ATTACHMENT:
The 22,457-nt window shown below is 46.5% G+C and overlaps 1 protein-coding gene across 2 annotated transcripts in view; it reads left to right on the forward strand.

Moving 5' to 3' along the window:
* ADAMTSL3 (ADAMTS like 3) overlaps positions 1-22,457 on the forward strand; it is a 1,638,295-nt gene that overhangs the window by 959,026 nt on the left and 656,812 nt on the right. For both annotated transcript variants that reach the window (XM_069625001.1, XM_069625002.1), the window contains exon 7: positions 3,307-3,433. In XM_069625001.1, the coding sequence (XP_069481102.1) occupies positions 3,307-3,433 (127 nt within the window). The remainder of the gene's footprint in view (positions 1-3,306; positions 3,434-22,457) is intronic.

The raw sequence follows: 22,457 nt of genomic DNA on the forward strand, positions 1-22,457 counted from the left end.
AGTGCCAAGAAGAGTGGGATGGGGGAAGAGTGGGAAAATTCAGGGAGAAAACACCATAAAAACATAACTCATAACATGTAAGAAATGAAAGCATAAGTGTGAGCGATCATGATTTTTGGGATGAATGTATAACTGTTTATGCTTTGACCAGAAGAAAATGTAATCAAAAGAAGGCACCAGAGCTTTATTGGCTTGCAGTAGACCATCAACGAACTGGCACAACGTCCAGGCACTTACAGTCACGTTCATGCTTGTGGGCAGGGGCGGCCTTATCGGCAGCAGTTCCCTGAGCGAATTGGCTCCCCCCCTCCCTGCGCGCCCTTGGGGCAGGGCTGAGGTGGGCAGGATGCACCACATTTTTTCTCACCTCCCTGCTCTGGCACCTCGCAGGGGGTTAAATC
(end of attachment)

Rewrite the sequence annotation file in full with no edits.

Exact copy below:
The 22,457-nt window shown below is 46.5% G+C and overlaps 1 protein-coding gene across 2 annotated transcripts in view; it reads left to right on the forward strand.

Moving 5' to 3' along the window:
* ADAMTSL3 (ADAMTS like 3) overlaps positions 1-22,457 on the forward strand; it is a 1,638,295-nt gene that overhangs the window by 959,026 nt on the left and 656,812 nt on the right. For both annotated transcript variants that reach the window (XM_069625001.1, XM_069625002.1), the window contains exon 7: positions 3,307-3,433. In XM_069625001.1, the coding sequence (XP_069481102.1) occupies positions 3,307-3,433 (127 nt within the window). The remainder of the gene's footprint in view (positions 1-3,306; positions 3,434-22,457) is intronic.

The raw sequence follows: 22,457 nt of genomic DNA on the forward strand, positions 1-22,457 counted from the left end.
AGTGCCAAGAAGAGTGGGATGGGGGAAGAGTGGGAAAATTCAGGGAGAAAACACCATAAAAACATAACTCATAACATGTAAGAAATGAAAGCATAAGTGTGAGCGATCATGATTTTTGGGATGAATGTATAACTGTTTATGCTTTGACCAGAAGAAAATGTAATCAAAAGAAGGCACCAGAGCTTTATTGGCTTGCAGTAGACCATCAACGAACTGGCACAACGTCCAGGCACTTACAGTCACGTTCATGCTTGTGGGCAGGGGCGGCCTTATCGGCAGCAGTTCCCTGAGCGAATTGGCTCCCCCCCTCCCTGCGCGCCCTTGGGGCAGGGCTGAGGTGGGCAGGATGCACCACATTTTTTCTCACCTCCCTGCTCTGGCACCTCGCAGGGGGTTAAATC